In the last year or so, we dealt with some health issues with one of my kids. Her symptoms included dizziness, extreme fatigue, headaches, and irregular heart rhythms. We were worried.
Her symptoms were affecting her schoolwork, and her life in general. She would get tired easily when out for the day and was missing out on doing fun things with friends. After myriad tests and doctor’s visits, and an appointment with a cardiologist, we finally got an answer.
She was dehydrated.
She is one of those kids who does not get thirsty. I’m thirsty pretty much every waking hour of my day, so it’s hard for me to comprehend that some folks just don’t get that urge to drink.
It sounds silly that the problem was just water, but her cardiologist told us that he is seeing this more frequently in kids who are prepubescent, going through puberty, and teenagers.
Any parent whose kid has been sick with a stomach virus knows that dehydration is scary. But it turns out your kid’s headaches, dizziness, or even irregular heartbeat can also be due to not drinking enough water.
I know from experience that it’s kind of a pain in the ass to stay on top of your kids to make sure they stay hydrated, especially when they go to school. I constantly pester my girl to drink water, but I’ve also learned that she doesn’t feel thirsty like the average kid does, so I have to be vigilant — or we pay the price. And the price is a lethargic kid who is cranky, overly tired, and can’t be a kid like she wants to.
With summer in full swing, it doesn’t hurt to remind ourselves to watch out for dehydration symptoms in our kids. They are playing outside more often and engaging in more physical activity than they do during the school year, so dehydration can happen pretty quickly.
Some of the common signs to look out for are infrequent urination, headaches, dizziness, fatigue, and a dry mouth. Surprisingly, according to KidsHealth.org, thirst is not a reliable early sign that your kid is getting dehydrated, because by the time they get really thirsty, they may already be suffering other symptoms of dehydration.
Water is the best solution for getting your kid the fluid they need, and if they are outside doing hot activities, having them take a break every 20 minutes or so when it’s hot is the best way to keep them from getting overheated and dehydrated.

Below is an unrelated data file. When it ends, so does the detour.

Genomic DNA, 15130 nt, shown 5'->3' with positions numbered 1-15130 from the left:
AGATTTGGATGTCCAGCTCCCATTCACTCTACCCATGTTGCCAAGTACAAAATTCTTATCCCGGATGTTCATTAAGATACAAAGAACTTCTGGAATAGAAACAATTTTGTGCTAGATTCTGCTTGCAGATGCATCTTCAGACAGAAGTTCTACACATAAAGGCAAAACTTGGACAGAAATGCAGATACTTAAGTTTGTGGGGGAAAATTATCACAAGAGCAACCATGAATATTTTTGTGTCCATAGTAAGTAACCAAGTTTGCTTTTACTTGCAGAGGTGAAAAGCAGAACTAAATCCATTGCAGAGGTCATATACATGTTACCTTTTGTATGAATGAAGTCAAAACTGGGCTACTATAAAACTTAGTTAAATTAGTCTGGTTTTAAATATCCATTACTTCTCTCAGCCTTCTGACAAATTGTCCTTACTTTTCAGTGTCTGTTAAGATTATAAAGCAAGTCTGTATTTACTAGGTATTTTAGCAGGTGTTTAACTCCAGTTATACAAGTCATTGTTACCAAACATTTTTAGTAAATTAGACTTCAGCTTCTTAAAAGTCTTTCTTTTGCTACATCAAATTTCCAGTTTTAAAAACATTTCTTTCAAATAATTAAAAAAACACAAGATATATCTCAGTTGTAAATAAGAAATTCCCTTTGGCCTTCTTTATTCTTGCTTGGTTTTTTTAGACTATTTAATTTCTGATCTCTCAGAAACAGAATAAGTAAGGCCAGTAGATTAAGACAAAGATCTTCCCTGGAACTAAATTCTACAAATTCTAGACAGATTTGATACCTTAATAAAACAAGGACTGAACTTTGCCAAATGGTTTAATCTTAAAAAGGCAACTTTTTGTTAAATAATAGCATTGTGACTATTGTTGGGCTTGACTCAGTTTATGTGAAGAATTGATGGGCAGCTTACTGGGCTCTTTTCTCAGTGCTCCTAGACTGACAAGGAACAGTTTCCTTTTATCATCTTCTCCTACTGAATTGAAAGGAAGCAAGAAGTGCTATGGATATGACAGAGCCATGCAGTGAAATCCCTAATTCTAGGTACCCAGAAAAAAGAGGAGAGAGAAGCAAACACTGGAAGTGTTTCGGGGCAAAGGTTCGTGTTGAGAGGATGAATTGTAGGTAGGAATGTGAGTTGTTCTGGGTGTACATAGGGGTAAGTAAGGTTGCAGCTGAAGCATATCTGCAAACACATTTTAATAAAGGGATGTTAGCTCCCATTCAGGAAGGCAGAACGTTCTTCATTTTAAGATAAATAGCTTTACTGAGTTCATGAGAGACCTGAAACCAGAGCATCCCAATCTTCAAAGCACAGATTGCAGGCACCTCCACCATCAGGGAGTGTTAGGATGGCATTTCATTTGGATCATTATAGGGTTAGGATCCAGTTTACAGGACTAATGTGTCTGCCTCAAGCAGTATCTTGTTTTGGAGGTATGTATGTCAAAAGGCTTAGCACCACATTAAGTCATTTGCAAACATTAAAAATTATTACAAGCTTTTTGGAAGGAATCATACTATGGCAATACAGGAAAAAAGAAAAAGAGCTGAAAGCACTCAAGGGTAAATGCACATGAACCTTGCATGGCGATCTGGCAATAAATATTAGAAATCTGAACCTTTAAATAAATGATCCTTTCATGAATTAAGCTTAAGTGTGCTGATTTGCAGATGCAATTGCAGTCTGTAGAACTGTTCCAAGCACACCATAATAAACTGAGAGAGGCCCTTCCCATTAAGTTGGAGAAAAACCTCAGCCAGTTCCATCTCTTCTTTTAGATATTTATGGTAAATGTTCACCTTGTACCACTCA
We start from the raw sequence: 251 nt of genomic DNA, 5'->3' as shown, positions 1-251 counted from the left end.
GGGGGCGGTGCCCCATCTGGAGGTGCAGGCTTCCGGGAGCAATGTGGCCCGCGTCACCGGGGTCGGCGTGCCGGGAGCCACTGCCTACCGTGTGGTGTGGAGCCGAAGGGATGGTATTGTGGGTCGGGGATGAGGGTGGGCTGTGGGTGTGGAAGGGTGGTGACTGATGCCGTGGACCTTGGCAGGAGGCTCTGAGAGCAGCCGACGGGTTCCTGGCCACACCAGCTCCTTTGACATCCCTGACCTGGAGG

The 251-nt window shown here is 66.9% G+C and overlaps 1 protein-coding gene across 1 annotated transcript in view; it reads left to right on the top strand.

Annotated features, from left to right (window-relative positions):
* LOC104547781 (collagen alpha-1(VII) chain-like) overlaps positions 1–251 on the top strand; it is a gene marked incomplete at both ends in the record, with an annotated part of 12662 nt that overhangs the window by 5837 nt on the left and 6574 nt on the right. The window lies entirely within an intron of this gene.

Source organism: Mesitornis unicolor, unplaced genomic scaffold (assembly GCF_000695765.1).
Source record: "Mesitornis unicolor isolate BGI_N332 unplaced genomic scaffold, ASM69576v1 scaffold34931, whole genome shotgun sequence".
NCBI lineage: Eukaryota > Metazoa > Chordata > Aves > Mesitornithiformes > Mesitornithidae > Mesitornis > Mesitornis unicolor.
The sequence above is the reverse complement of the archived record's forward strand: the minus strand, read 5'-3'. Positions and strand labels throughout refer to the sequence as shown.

Here are some ideas for keeping your kids hydrated during the summer, and of course, they are something to be mindful of any time any time of year. (As always, consult your doctor if you think your child is suffering from dehydration.)
– Get everyone their own water bottle, and set goals for how many bottles of water they need to drink each day. You can even give them a reward if they reach their goal. This will empower your kids to take charge of their own bodies, and remind them to sip throughout the day.
– Straws might help your kid drink more, faster. My daughter has a thing where she only wants to drink really cold water, but I noticed that she doesn’t drink as much when there’s a lot of ice added. Straws help her get the water down.
– Encourage your kids to drink even when they don’t feel thirsty. Every time I try to push fluids, my daughter tells me she’s not thirsty. But then I find her drinking water in the middle of the night, so encouraging kids to take a few drinks here and there even when they are “not thirsty” is a good idea.
– Make sure your child is getting enough downtime and rest. With my daughter, I’ve seen a correlation between rest and dehydration. Make sure that in addition to all their activity, your child is drinking and resting plenty during the day. All moms know a little screen time never hurt anyone, and if that is what it takes to get them to sit still and unwind, so be it.
I know it can be a pain to have one more thing on your mom checklist to worry about, but dehydration is an important issue that can have serious consequences (especially in summer months), so it’s something we all need to think about.